Meningococcal Meningitis

 

Meningococcal meningitis is a form of meningitis caused by a specific bacterium known as Neisseria meningitidis. Meningitis is characterized by inflammation of the membranes (meninges) around the brain or spinal cord. This inflammation can begin suddenly (acute) or develop gradually (subacute).

Meningococcal meningitis is a form of meningitis caused by a specific bacterium known as Neisseria meningitidis. Meningitis is characterized by inflammation of the membranes (meninges) around the brain or spinal cord. This inflammation can begin suddenly (acute) or develop gradually (subacute). Symptoms may include fever, headache, and a stiff neck, sometimes with aching muscles. Nausea, vomiting and other symptoms may also occur. Skin rashes occur in about half of all individuals with meningococcal meningitis.

Meningococcal meningitis is still associated with a high mortality rate and persistent neurological defects, particularly among infants and young children. Meningococcal meningitis without antibiotic therapy is uniformly fatal.

Meningococcal meningitis evolves when the bacteria, Neisseria meningitidis (N.meningitidis) progresses from initial adherence to the nasopharyngeal (nose and throat) mucosa to invasion of the deeper mucosal layers (the submucosa). These bacteria rapidly multiply, and can lead to a mild (subclinical) infection. However, in approximately 10-20% of cases, the N.meningitidis enters the bloodstream (meningococcemia). This systemic form of the disease, meningococcemia, usually precedes the development of meningococcal meningitis by 24-48 hours.

Key facts

  • Meningitis is a devastating disease with a high case fatality rate and leading to serious long-term complications (sequelae).
  • Meningitis remains a major global public-health challenge.
  • Epidemics of meningitis are seen across the world, particularly in sub-Saharan Africa.
  • Many organisms can cause meningitis including bacteria, viruses, fungi, and parasites.
  • Bacterial meningitis is of particular concern. Around 1 in 10 people who get this type of meningitis die and 1 in 5 have severe complications.
  • Safe affordable vaccines are the most effective way to deliver long-lasting protection

4 main causes of acute bacterial meningitis:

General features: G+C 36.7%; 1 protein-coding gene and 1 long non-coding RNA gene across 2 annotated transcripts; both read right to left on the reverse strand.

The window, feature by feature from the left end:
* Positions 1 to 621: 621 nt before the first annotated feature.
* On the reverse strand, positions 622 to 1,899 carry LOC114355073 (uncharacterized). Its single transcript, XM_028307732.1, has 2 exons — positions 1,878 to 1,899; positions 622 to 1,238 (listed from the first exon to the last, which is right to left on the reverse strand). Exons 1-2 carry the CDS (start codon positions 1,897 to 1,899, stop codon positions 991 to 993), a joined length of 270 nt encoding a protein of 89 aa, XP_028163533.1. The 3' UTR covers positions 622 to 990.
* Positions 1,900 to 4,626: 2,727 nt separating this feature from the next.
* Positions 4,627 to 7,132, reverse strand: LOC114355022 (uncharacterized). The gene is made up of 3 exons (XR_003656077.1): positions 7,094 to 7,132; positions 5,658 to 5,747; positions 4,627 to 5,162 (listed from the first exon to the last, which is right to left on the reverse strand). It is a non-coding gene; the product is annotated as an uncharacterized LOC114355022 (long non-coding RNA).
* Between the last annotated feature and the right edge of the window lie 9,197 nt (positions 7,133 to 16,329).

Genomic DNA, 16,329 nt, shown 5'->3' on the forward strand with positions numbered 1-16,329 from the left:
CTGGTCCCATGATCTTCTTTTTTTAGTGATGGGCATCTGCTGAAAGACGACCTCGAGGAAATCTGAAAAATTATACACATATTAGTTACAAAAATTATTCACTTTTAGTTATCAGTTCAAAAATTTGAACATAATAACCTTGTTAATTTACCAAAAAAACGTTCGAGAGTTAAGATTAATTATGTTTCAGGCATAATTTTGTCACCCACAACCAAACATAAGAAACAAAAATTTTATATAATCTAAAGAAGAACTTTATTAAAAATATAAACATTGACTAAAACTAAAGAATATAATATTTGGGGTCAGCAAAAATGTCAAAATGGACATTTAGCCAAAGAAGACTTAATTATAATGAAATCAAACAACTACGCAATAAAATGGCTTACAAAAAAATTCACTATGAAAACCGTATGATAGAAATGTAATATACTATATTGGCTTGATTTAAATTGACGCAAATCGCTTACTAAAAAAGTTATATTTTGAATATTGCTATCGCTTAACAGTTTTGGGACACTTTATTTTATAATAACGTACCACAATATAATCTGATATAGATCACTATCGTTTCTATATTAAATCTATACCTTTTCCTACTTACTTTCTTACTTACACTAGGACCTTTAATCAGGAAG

• Neisseria meningitidis (meningococcus)
  • Streptococcus pneumoniae (pneumococcus)
  • Haemophilus influenzae
  • Streptococcus agalactiae (group B streptococcus)

The WHO World Health Organization states that these bacteria are responsible for more than half of the deaths from meningitis globally and they cause other severe diseases like sepsis and pneumonia; including other bacteria e.g., Mycobacterium tuberculosis, Salmonella, Listeria, Streptococcus and Staphylococcus, viruses such as enteroviruses and mumps, fungi especially Cryptococcus, and parasites like Amoeba are also important causes of meningitis.

Those at Risk:

Although meningitis affects all ages, young children are most at risk. Newborn babies are at most risk from Group B streptococcus, young children are at higher risk from meningococcus, pneumococcus and Haemophilus influenzae. Adolescents and young adults are at particular risk of meningococcal disease while the elderly are at particular risk of pneumococcal disease.

People all over the world are at risk of meningitis. The highest burden of disease is seen in a region of sub-Saharan Africa, known as the African Meningitis Belt, especially recognised to be at high risk of epidemics of meningococcal but also pneumococcal meningitis.

Higher risk is seen when people are living in close proximity, for example at mass gatherings, in refugee camps, in overcrowded households or in student, military and other occupational settings. Immune deficiencies such as HIV infection or complement deficiency, immunosuppression, and active or passive smoking can also raise the risk of different types of meningitis.

 

 

 

 

QUOTE FOR THE WEEKEND:

“With the onset of spring in the Northern Hemisphere, animals that hibernate are waking up from a long-period of deep sleep. They spent the winter hibernating to conserve energy when food was scarce. Animals that hibernate include bats, black bears, Arctic ground squirrels, and common poorwill birds. Many other species such as raccoons and skunks go into a state of torpor during the cold weather, which is a type of light hibernation. Most hibernators wake up during the months of March and April, but some do so as late as May.”

Earth Sky (https://earthsky.org/earth/spring-means-these-4-hibernators-are-waking-up/)

Those creatures waking up from hibernating since last year!

For animals that hibernate, making it to spring is no small feat. Torpor — the state of reduced bodily activity that occurs during hibernation — is not restful. By the time they emerge, hibernating animals are often sleep-deprived: Most expend huge bursts of energy to arouse themselves occasionally in the winter so their body temperatures don’t dip too low. This back-and-forth is exhausting, and hibernators do it with little to no food and water. By winter’s end, some have shed more than half their body weight.